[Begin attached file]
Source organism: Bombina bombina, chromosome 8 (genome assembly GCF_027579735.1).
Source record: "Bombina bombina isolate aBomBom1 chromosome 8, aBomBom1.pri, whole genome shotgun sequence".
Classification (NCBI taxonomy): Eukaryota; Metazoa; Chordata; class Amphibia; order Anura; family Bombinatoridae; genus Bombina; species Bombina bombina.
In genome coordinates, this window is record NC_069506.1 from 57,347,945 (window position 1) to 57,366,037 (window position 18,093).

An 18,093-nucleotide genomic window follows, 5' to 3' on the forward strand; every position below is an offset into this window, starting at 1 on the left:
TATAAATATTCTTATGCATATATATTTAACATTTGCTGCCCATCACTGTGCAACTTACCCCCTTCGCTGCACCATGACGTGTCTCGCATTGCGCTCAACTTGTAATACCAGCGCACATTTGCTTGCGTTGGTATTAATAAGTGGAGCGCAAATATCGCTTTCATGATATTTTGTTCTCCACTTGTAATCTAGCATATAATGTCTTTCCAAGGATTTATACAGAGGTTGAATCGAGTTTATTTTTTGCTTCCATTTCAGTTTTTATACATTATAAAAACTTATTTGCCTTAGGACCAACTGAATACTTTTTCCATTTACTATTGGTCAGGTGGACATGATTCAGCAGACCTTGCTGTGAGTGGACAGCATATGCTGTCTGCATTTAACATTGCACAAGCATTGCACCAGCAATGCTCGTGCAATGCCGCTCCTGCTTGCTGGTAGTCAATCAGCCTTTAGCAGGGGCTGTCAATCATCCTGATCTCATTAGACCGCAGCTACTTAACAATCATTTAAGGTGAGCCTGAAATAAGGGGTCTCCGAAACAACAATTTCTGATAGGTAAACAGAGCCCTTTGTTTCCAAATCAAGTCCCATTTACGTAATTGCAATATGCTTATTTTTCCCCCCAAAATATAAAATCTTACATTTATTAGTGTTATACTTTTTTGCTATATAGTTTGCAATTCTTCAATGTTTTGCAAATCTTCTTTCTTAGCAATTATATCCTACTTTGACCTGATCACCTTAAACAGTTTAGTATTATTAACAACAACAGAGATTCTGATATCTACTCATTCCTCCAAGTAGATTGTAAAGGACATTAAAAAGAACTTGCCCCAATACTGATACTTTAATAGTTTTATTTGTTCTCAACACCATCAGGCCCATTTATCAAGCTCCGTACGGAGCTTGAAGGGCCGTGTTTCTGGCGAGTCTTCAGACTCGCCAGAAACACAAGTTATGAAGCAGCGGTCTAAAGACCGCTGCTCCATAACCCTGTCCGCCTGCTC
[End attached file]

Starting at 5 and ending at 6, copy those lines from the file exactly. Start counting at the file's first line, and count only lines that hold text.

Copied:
An 18,093-nucleotide genomic window follows, 5' to 3' on the forward strand; every position below is an offset into this window, starting at 1 on the left:
TATAAATATTCTTATGCATATATATTTAACATTTGCTGCCCATCACTGTGCAACTTACCCCCTTCGCTGCACCATGACGTGTCTCGCATTGCGCTCAACTTGTAATACCAGCGCACATTTGCTTGCGTTGGTATTAATAAGTGGAGCGCAAATATCGCTTTCATGATATTTTGTTCTCCACTTGTAATCTAGCATATAATGTCTTTCCAAGGATTTATACAGAGGTTGAATCGAGTTTATTTTTTGCTTCCATTTCAGTTTTTATACATTATAAAAACTTATTTGCCTTAGGACCAACTGAATACTTTTTCCATTTACTATTGGTCAGGTGGACATGATTCAGCAGACCTTGCTGTGAGTGGACAGCATATGCTGTCTGCATTTAACATTGCACAAGCATTGCACCAGCAATGCTCGTGCAATGCCGCTCCTGCTTGCTGGTAGTCAATCAGCCTTTAGCAGGGGCTGTCAATCATCCTGATCTCATTAGACCGCAGCTACTTAACAATCATTTAAGGTGAGCCTGAAATAAGGGGTCTCCGAAACAACAATTTCTGATAGGTAAACAGAGCCCTTTGTTTCCAAATCAAGTCCCATTTACGTAATTGCAATATGCTTATTTTTCCCCCCAAAATATAAAATCTTACATTTATTAGTGTTATACTTTTTTGCTATATAGTTTGCAATTCTTCAATGTTTTGCAAATCTTCTTTCTTAGCAATTATATCCTACTTTGACCTGATCACCTTAAACAGTTTAGTATTATTAACAACAACAGAGATTCTGATATCTACTCATTCCTCCAAGTAGATTGTAAAGGACATTAAAAAGAACTTGCCCCAATACTGATACTTTAATAGTTTTATTTGTTCTCAACACCATCAGGCCCATTTATCAAGCTCCGTACGGAGCTTGAAGGGCCGTGTTTCTGGCGAGTCTTCAGACTCGCCAGAAACACAAGTTATGAAGCAGCGGTCTAAAGACCGCTGCTCCATAACCCTGTCCGCCTGCTC